It Not Just Opioid Overdose Epidemic, but a PolySubstance Use Epidemic Causing Overdoses

Man sitting by a river sad about the stigma of addiction

While we are waiting for the COVID crisis to stabilize and vaccinations begin, we notice a resurgence in the opioid overdose and opioid use crisis. The US Centers for Disease Control and Prevention’s (CDC’s) National Center for Health Statistics estimated that 19, 416 individuals died of a drug overdose in the first three months of 2020.

The CDC said that last year during the same three months, only 16 682 people died from a drug overdose. The CDC also estimates that 75, 500 overdose deaths occurred in the 12 months between March 2019 and March 2020, an increase of approximately 10%.

Rather than the over-hyped progress in the drug and opioid overdose epidemic, the United States is actually on track to reach a new record for overdose fatalities. The individual States are reporting increases ranging from 25% to 50% from March 2019 to March 2020 in O.D.s.

Again, according to the CDC, opioids are the chief drivers of drug overdose fatalities. However, their data show that the majority of post mortem reports of opioid overdose deaths show other drugs of abuse, other misused medications, alcohol, and marijuana.

Two classes of drugs are are frequently co-used with opioids: depressants and stimulants. Mixing opioids with other depressants or stimulants, either intentionally or unknowingly, has been recognized by experts as a significant cause of opioid overdose deaths.

Benzodiazepine, alcohol, other sedatives, and hypnotics mixed with opioids have contributed to overdoses more than doubling since 2010. Speedball, cocaine plus heroin, which became popular in the late ‘870s with Saturday Night Live users and overdoses, is making a comeback today with the co-use of methamphetamine and opioids or cocaine and opioids and even ketamine and cocaine.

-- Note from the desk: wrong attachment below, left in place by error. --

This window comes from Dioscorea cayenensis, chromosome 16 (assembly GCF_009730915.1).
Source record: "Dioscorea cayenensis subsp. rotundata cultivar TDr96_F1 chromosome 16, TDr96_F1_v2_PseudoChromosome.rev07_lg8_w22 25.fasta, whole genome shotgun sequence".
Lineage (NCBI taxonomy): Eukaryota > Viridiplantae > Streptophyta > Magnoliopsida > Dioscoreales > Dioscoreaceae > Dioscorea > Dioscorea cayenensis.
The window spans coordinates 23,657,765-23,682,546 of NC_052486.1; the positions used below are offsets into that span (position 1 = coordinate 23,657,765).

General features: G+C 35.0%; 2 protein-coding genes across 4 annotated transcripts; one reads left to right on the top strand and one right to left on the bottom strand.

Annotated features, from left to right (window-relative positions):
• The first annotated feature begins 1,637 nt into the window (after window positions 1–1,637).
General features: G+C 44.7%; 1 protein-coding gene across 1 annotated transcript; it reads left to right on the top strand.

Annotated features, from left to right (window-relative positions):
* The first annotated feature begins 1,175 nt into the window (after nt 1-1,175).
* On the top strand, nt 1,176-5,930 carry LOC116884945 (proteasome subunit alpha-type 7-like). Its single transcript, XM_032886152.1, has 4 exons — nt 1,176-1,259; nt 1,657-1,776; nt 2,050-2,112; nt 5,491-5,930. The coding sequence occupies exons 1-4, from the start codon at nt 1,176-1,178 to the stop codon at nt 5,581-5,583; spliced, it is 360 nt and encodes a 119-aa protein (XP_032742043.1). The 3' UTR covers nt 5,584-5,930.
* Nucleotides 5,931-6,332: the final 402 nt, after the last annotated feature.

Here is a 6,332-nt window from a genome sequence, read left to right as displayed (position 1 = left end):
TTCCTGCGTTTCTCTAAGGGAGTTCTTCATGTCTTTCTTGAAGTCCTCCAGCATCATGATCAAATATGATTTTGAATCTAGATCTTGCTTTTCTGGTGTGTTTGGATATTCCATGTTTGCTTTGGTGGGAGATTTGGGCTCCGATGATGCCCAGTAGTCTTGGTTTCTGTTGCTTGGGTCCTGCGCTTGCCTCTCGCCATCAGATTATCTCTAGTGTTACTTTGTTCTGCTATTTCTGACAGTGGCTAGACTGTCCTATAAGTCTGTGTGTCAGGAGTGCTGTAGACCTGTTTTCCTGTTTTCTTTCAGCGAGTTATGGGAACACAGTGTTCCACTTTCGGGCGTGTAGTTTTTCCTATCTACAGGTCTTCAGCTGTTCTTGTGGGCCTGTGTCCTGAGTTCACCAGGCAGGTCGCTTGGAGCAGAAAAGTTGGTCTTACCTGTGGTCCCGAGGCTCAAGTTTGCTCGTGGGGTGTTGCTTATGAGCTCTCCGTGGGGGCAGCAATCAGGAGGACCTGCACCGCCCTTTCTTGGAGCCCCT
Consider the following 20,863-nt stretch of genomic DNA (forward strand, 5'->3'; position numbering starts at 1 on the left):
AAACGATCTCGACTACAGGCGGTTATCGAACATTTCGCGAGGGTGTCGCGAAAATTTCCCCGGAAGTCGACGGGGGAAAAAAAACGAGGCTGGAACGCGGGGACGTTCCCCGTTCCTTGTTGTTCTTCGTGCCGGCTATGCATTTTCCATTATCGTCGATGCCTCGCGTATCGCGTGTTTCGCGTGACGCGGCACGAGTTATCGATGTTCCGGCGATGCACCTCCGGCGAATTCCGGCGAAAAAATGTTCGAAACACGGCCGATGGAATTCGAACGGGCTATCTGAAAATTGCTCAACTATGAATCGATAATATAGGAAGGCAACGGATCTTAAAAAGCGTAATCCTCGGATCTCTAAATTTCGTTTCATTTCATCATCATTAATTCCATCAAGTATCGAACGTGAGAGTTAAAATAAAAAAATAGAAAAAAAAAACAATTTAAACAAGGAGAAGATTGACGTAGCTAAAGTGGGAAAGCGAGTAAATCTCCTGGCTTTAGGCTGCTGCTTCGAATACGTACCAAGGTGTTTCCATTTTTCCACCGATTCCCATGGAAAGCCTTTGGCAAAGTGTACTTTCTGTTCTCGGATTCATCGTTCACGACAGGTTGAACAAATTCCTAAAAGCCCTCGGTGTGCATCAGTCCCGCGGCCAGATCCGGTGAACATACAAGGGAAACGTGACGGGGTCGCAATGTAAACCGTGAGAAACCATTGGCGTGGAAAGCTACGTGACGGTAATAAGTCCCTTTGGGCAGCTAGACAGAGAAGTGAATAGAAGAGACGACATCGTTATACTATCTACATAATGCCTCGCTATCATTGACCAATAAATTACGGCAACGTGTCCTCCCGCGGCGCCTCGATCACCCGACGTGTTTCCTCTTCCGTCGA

What Can We Learn About Opioid Overdose From Adolescent Use and Trends?

From 1999 to 2016, opioid-related deaths reported for young adults aged 13 to 25 years tripled. Opioid overdose deaths in adult populations often involve benzodiazepines and, more recently, psychostimulants.

Little is known about polysubstance involvement in opioid overdose deaths among youth. But, between 1999 and 2018, opioid-only and polysubstance-involved overdose deaths among youth increased by 384% and 760%, respectively.

Man who survived an Opioid OverdoseIn 2018, polysubstance- involved opioid overdose deaths became more prevalent than those involving only opioids. A new study was just reported in JAMA Pediatrics that is the first study characterizing polysubstance involvement in opioid overdose deaths among youth [1].